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There are two routes the Conservative Party could have taken in response to their huge defeats in the Tamworth and Mid Bedfordshire by-elections.
The first was to make it clear that they accept that the historic defeats – two of the biggest swings against a governing party ever recorded – were a demonstration of deep public dissatisfaction with the country’s direction and to reassure voters that they have a clear strategy to change course.
The second route, which was the one taken by the party’s Chairman Greg Hands on the airwaves on Friday morning, is to claim that the defeats were not actually that big, and were merely due to “legacy issues” with the departing MPs.
“I’m not denying the fact that Labour won those two seats but the Labour vote was actually down in Mid Bedfordshire and only up by about 800 votes in Tamworth,” Hands told the BBC.
“This wasn’t the case of electors moving over to Labour.”
At best this is deeply misleading and at worst it is outright delusional. While it is true to say that Labour’s total vote was down in Mid Bedfordshire compared to the last general election, so was every other party’s for the simple reason that it was a by-election and voter turnout is always lower in by-elections.
And when you look at actual voter share, it is clear that Labour’s vote was actually up massively from 2019. Indeed the swing to Labour in Tamworth was among the largest ever recorded, while in Mid Beds the party overcame the biggest by-election majority they have managed since the Second World War.
As Britain’s leading pollster John Curtice told the BBC, no UK Government has ever lost a seat as safe as Tamworth to the opposition ever. This is not just mid-term blues. These are historically large defeats which signal that the party is heading, not just for opposition, but for a potential wipeout at the next general election.
Yet rather than accept this reality, Hands went onto claim that the results were somehow an endorsement of the Prime Minister.
“The conversations I had in Mid Bedfordshire and Tamworth [show that] people were happy with the job that Rishi Sunak is doing as Prime Minister”, Hands told Sky News.
It’s unclear exactly who Hands was speaking to on the doorstep over the past few weeks, yet if results like these don’t signal to the Conservative Party that voters are unhappy with their Prime Minister and Government, then nothing ever will.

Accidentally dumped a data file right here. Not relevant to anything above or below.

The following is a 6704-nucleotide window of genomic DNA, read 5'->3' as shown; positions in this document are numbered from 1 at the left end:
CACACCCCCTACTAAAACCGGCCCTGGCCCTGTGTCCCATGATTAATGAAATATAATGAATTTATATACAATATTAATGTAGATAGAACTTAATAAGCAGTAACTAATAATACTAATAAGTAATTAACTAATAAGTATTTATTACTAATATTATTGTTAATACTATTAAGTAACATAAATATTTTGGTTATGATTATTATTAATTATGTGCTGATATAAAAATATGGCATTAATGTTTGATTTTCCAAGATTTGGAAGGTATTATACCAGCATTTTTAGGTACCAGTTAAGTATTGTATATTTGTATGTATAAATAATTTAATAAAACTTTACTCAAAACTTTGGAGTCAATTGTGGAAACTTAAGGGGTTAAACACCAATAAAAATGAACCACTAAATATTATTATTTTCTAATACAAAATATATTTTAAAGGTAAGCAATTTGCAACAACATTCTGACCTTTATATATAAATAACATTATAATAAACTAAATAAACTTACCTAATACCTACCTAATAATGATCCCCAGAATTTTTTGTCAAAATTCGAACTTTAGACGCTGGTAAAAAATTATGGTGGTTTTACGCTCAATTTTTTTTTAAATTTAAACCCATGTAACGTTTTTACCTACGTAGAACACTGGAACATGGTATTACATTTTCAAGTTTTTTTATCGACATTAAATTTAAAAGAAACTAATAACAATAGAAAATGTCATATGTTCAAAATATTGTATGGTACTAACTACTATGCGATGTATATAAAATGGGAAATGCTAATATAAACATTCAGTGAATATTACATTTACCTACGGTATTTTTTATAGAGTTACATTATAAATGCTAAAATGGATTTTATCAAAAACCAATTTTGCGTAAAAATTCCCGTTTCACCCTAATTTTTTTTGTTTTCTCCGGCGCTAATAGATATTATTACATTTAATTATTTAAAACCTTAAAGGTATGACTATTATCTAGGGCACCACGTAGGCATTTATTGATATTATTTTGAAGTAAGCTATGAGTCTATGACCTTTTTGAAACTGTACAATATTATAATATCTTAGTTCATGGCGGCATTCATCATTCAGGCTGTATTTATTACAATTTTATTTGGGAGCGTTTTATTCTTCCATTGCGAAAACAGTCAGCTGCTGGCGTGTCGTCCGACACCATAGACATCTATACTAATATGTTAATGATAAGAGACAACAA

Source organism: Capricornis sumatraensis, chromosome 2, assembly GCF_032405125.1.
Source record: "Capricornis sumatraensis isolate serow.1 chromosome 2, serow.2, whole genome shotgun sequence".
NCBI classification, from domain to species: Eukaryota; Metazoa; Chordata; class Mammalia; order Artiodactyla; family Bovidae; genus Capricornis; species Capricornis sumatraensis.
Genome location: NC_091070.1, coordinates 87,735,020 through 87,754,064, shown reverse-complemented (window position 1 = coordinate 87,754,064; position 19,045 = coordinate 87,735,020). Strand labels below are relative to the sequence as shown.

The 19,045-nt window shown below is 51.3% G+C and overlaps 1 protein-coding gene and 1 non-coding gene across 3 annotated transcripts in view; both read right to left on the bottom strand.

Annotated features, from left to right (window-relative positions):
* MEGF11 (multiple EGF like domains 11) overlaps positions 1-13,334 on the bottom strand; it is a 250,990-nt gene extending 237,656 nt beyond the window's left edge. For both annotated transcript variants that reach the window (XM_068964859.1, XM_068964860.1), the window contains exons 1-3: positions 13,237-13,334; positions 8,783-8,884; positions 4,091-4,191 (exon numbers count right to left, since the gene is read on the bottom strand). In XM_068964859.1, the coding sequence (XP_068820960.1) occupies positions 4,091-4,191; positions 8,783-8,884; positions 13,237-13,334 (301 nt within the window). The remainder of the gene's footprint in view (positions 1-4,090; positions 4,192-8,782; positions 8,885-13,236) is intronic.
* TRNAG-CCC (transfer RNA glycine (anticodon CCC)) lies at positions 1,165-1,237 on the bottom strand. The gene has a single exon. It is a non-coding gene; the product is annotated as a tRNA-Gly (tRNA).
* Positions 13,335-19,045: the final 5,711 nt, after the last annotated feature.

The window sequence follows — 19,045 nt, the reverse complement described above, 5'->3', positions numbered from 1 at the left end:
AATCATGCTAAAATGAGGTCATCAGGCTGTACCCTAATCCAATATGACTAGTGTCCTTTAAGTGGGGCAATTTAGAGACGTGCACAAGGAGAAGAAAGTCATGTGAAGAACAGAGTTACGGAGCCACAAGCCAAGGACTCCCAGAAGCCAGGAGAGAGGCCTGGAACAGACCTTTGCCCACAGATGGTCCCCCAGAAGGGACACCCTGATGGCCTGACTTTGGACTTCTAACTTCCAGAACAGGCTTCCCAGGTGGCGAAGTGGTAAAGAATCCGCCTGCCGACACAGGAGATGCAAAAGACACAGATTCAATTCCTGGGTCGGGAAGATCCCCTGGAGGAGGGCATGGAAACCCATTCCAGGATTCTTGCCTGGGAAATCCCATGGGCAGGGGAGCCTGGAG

Of course many backbench Conservative MPs have long since woken up to what is happening and have announced their plan to stand down at the next election, and take up careers outside of politics.
Yet inside Downing Street,Sunak and his loyal advisers remain intent on a strategy that entirely ignores the reality of what is actually happening in the country.
So while voters again and again have made it clear that their biggest concerns are surging living costs and the state of the NHS, Sunak’s party have instead spent recent months obsessing over fringe issues like ’15 minute cities’, university free speech and gender neutral toilets.
Even when the Government does deal with the big issues, Sunak only seems to make matters worse. His decision to focus his entire party conference in Manchester on his decision to scrap the HS2 link to the city – thereby trashing his own Government’s central claims to be “levelling up” the country – will surely go down as one of the most baffling political decisions ever made.
In recent months Hands has become known for regularly sharing the famous note left by Labour’s Liam Byrne to his successor when the party last left office, in which he joked that there was “no money” left.
The way things are now going, Hands will be leaving a quite similar note to his successor as Conservative Party chairman, when he likely steps down after the next general election.
Except in this case, instead of apologising for the Conservative party’s lack of money, he will be apologising for their lack of votes and lack of MPs.